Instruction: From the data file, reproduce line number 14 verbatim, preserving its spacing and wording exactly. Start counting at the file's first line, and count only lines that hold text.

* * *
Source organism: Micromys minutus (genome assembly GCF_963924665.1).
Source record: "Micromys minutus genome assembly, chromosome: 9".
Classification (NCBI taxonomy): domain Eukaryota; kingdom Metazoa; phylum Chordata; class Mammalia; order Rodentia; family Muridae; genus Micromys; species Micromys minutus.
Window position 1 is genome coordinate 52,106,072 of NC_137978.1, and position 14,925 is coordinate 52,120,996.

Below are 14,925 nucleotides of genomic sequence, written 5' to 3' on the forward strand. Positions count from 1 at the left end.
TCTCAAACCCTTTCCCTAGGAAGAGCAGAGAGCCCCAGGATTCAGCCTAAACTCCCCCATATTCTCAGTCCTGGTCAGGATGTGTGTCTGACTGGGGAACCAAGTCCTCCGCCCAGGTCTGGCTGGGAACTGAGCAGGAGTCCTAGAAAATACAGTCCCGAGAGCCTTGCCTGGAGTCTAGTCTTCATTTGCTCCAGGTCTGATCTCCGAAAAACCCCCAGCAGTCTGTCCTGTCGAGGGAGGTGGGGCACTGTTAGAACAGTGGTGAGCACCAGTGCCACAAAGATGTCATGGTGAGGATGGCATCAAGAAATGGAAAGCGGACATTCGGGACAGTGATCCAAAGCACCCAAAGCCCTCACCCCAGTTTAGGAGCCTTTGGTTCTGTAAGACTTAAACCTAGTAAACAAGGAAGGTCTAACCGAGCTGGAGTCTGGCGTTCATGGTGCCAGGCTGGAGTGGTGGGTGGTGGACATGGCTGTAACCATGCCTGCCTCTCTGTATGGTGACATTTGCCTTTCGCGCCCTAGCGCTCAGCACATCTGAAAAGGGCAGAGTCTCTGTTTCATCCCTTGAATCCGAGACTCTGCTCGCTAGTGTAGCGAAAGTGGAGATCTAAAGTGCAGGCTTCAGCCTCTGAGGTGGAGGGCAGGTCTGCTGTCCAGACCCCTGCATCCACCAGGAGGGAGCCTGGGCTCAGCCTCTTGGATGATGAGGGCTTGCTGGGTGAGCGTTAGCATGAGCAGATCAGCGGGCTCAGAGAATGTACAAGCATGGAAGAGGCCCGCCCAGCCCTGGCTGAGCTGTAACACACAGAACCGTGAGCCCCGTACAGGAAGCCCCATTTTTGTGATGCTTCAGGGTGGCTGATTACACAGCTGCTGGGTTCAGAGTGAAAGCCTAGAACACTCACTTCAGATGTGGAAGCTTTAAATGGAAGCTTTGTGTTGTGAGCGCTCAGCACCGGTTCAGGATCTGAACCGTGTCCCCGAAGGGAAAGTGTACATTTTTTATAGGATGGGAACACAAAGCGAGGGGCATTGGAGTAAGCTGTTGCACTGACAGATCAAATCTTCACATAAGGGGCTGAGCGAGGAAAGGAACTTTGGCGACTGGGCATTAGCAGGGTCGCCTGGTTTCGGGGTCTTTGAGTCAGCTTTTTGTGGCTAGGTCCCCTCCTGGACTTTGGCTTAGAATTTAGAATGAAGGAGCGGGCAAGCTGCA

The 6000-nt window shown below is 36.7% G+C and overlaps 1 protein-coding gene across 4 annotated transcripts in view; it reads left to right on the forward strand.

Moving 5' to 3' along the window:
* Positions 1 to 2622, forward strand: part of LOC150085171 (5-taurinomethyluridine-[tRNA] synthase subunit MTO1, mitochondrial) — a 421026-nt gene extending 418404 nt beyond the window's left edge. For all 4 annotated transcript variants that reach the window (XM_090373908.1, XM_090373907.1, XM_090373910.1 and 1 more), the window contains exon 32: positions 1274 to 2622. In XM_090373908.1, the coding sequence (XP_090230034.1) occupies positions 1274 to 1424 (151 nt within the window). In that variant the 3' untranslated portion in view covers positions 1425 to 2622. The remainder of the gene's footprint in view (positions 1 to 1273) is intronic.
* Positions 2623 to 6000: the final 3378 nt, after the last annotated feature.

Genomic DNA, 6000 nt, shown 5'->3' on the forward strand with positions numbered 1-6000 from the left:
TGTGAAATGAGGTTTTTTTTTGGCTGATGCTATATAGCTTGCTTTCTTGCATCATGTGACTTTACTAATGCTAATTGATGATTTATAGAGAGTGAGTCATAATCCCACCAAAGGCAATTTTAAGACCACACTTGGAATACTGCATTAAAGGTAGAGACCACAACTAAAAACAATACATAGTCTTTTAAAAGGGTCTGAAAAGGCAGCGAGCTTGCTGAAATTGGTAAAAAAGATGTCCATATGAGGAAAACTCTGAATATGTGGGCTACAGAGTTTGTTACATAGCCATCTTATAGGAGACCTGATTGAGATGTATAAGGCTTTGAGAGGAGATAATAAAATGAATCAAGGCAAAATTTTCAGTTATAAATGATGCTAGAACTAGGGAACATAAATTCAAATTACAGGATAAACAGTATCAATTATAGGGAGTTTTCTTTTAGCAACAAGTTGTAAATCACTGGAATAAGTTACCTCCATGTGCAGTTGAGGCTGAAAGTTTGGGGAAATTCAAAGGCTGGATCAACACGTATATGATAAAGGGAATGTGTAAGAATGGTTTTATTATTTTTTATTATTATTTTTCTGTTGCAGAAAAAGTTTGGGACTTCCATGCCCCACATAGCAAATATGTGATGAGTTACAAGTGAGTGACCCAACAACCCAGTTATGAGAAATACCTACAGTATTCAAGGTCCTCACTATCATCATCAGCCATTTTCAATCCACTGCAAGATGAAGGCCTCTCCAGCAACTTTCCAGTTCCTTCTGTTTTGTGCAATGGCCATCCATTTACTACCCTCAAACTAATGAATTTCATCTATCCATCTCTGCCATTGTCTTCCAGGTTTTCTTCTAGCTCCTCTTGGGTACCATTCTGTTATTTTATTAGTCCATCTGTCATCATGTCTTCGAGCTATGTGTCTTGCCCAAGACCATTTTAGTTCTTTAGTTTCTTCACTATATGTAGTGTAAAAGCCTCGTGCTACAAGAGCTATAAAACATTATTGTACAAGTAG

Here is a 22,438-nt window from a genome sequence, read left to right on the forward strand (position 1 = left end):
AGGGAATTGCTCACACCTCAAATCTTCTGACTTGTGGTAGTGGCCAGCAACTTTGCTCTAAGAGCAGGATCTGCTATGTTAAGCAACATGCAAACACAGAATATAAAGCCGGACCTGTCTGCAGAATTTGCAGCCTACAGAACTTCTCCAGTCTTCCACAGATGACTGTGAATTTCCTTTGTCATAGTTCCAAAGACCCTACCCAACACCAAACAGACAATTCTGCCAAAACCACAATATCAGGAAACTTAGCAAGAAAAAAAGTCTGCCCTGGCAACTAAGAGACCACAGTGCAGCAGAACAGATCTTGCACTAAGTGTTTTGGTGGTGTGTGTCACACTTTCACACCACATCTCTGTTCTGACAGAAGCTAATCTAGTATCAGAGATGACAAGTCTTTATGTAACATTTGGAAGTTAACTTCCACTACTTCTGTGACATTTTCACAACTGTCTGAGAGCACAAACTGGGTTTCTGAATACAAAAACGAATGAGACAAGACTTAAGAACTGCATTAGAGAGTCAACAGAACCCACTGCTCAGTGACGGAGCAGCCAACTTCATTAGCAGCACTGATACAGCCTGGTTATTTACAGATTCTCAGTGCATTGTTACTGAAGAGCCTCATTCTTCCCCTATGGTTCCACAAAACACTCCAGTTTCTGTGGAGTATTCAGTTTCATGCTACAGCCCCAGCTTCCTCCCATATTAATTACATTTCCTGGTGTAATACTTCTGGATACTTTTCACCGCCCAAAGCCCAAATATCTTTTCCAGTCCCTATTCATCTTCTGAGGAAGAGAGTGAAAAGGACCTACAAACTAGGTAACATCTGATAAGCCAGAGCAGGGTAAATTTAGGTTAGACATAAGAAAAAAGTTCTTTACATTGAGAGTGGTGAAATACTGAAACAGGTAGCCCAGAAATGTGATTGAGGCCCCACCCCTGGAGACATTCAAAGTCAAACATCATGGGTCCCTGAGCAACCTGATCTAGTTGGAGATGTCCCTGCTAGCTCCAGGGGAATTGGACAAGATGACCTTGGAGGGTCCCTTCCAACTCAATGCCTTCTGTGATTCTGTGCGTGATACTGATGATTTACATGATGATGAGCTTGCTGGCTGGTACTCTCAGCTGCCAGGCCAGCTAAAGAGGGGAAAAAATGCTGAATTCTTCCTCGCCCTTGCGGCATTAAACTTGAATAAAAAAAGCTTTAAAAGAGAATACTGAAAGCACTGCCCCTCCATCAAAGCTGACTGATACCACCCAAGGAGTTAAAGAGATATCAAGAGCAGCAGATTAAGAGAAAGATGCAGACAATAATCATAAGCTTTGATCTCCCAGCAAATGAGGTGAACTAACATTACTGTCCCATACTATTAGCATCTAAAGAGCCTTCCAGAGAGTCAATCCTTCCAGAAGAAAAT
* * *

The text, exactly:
AGGGAATTGCTCACACCTCAAATCTTCTGACTTGTGGTAGTGGCCAGCAACTTTGCTCTAAGAGCAGGATCTGCTATGTTAAGCAACATGCAAACACAGAATATAAAGCCGGACCTGTCTGCAGAATTTGCAGCCTACAGAACTTCTCCAGTCTTCCACAGATGACTGTGAATTTCCTTTGTCATAGTTCCAAAGACCCTACCCAACACCAAACAGACAATTCTGCCAAAACCACAATATCAGGAAACTTAGCAAGAAAAAAAGTCTGCCCTGGCAACTAAGAGACCACAGTGCAGCAGAACAGATCTTGCACTAAGTGTTTTGGTGGTGTGTGTCACACTTTCACACCACATCTCTGTTCTGACAGAAGCTAATCTAGTATCAGAGATGACAAGTCTTTATGTAACATTTGGAAGTTAACTTCCACTACTTCTGTGACATTTTCACAACTGTCTGAGAGCACAAACTGGGTTTCTGAATACAAAAACGAATGAGACAAGACTTAAGAACTGCATTAGAGAGTCAACAGAACCCACTGCTCAGTGACGGAGCAGCCAACTTCATTAGCAGCACTGATACAGCCTGGTTATTTACAGATTCTCAGTGCATTGTTACTGAAGAGCCTCATTCTTCCCCTATGGTTCCACAAAACACTCCAGTTTCTGTGGAGTATTCAGTTTCATGCTACAGCCCCAGCTTCCTCCCATATTAATTACATTTCCTGGTGTAATACTTCTGGATACTTTTCACCGCCCAAAGCCCAAATATCTTTTCCAGTCCCTATTCATCTTCTGAGGAAGAGAGTGAAAAGGACCTACAAACTAGGTAACATCTGATAAGCCAGAGCAGGGTAAATTTAGGTTAGACATAAGAAAAAAGTTCTTTACATTGAGAGTGGTGAAATACTGAAACAGGTAGCCCAGAAATGTGATTGAGGCCCCACCCCTGGAGACATTCAAAGTCAAACATCATGGGTCCCTGAGCAACCTGATCTAGTTGGAGATGTCCCTGCTAGCTCCAGGGGAATTGGACAAGATGACCTTGGAGGGTCCCTTCCAACTCAATGCCTTCTGTGATTCTGTGCGTGATACTGATGATTTACATGATGATGAGCTTGCTGGCTGGTACTCTCAGCTGCCAGGCCAGCTAAAGAGGGGAAAAAATGCTGAATTCTTCCTCGCCCTTGCGGCATTAAACTTGAATAAAAAAAGCTTTAAAAGAGAATACTGAAAGCACTGCCCCTCCATCAAAGCTGACTGATACCACCCAAGGAGTTAAAGAGATATCAAGAGCAGCAGATTAAGAGAAAGATGCAGACAATAATCATAAGCTTTGATCTCCCAGCAAATGAGGTGAACTAACATTACTGTCCCATACTATTAGCATCTAAAGAGCCTTCCAGAGAGTCAATCCTTCCAGAAGAAAAT